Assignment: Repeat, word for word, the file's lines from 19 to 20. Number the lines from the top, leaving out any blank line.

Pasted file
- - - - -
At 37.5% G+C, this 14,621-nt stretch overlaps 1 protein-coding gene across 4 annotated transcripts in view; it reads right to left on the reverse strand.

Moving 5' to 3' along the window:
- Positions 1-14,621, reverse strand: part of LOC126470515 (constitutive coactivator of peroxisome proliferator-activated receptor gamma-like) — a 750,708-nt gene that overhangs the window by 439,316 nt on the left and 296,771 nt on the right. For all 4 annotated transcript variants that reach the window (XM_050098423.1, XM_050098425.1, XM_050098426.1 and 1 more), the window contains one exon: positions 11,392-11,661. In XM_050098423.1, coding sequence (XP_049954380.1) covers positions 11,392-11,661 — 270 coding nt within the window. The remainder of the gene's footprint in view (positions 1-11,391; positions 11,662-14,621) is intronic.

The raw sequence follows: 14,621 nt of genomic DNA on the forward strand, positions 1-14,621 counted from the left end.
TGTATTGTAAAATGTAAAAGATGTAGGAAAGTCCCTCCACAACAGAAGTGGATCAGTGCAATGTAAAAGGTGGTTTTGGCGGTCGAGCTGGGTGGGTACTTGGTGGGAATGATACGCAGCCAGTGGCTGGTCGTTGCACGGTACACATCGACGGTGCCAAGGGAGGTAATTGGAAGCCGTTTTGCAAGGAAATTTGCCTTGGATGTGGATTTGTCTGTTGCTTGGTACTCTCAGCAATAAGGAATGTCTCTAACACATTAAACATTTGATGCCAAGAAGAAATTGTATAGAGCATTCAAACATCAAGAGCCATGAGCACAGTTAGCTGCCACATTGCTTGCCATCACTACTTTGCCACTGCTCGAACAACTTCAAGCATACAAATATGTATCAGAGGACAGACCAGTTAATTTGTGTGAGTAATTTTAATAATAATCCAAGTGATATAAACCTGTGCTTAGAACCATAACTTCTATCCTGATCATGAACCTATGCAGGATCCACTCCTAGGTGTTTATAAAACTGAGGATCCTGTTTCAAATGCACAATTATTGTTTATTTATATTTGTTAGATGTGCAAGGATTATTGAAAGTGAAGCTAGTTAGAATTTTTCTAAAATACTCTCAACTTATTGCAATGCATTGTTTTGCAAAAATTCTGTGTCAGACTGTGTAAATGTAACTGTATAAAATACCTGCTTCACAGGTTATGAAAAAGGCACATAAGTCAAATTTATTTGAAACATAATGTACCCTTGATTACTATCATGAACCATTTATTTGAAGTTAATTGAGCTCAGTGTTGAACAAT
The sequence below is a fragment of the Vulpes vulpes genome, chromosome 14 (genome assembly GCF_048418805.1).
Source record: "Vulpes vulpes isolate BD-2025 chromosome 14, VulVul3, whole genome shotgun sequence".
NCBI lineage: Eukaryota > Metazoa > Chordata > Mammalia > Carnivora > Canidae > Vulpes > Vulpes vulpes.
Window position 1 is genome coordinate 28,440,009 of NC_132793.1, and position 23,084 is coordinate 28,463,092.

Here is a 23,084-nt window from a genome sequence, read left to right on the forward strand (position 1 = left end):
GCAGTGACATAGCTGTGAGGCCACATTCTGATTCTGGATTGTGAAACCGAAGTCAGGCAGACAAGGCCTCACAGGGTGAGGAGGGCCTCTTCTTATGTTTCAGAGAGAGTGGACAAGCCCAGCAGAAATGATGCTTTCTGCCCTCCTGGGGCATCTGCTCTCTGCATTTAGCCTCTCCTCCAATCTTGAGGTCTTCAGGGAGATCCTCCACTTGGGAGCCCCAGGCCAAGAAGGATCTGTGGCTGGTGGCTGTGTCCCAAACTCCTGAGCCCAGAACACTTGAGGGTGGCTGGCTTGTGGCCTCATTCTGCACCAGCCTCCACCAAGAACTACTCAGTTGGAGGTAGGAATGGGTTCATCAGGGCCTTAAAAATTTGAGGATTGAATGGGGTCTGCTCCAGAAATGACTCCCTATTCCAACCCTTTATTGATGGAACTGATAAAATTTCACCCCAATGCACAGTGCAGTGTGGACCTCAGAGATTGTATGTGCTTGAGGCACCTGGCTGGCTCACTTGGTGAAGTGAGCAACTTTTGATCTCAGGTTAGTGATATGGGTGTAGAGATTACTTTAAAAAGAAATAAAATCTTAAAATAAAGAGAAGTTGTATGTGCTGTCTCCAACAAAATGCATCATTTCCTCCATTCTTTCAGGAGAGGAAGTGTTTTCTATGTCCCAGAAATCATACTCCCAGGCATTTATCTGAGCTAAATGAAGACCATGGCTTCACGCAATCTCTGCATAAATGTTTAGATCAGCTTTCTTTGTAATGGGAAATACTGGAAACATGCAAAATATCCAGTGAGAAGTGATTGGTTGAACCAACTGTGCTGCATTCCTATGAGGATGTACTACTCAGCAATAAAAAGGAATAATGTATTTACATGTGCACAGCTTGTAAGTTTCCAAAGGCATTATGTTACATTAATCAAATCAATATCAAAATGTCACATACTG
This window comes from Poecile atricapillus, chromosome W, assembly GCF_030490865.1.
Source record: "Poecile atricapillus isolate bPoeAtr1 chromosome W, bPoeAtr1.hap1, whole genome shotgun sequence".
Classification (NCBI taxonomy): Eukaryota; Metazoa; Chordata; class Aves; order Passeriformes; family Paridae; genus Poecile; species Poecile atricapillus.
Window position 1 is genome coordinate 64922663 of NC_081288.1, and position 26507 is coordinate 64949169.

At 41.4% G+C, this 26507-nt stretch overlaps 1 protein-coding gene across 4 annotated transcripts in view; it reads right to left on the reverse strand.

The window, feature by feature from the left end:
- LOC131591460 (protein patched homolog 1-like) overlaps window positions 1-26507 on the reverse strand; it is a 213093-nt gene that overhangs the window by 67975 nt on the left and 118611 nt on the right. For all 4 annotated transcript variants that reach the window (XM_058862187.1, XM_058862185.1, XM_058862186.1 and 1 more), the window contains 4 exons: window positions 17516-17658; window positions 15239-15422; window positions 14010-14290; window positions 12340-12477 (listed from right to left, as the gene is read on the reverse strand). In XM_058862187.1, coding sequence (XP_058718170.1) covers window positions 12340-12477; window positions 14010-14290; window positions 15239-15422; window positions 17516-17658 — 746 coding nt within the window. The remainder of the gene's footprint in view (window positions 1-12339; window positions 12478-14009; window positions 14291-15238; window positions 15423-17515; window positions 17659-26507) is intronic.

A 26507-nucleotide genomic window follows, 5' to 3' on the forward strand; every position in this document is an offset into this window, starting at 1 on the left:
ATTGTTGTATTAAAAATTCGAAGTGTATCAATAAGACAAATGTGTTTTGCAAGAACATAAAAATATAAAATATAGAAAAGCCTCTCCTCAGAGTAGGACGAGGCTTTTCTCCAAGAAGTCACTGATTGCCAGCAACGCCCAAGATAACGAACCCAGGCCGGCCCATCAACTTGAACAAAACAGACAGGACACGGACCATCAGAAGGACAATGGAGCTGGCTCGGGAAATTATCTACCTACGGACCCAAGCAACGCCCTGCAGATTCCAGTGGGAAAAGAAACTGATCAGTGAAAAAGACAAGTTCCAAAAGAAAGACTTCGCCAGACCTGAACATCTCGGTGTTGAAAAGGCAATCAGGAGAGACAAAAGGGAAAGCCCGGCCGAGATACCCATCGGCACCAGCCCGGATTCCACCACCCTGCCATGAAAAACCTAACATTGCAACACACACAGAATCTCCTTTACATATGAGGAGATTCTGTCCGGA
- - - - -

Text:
A 26507-nucleotide genomic window follows, 5' to 3' on the forward strand; every position in this document is an offset into this window, starting at 1 on the left:
ATTGTTGTATTAAAAATTCGAAGTGTATCAATAAGACAAATGTGTTTTGCAAGAACATAAAAATATAAAATATAGAAAAGCCTCTCCTCAGAGTAGGACGAGGCTTTTCTCCAAGAAGTCACTGATTGCCAGCAACGCCCAAGATAACGAACCCAGGCCGGCCCATCAACTTGAACAAAACAGACAGGACACGGACCATCAGAAGGACAATGGAGCTGGCTCGGGAAATTATCTACCTACGGACCCAAGCAACGCCCTGCAGATTCCAGTGGGAAAAGAAACTGATCAGTGAAAAAGACAAGTTCCAAAAGAAAGACTTCGCCAGACCTGAACATCTCGGTGTTGAAAAGGCAATCAGGAGAGACAAAAGGGAAAGCCCGGCCGAGATACCCATCGGCACCAGCCCGGATTCCACCACCCTGCCATGAAAAACCTAACATTGCAACACACACAGAATCTCCTTTACATATGAGGAGATTCTGTCCGGA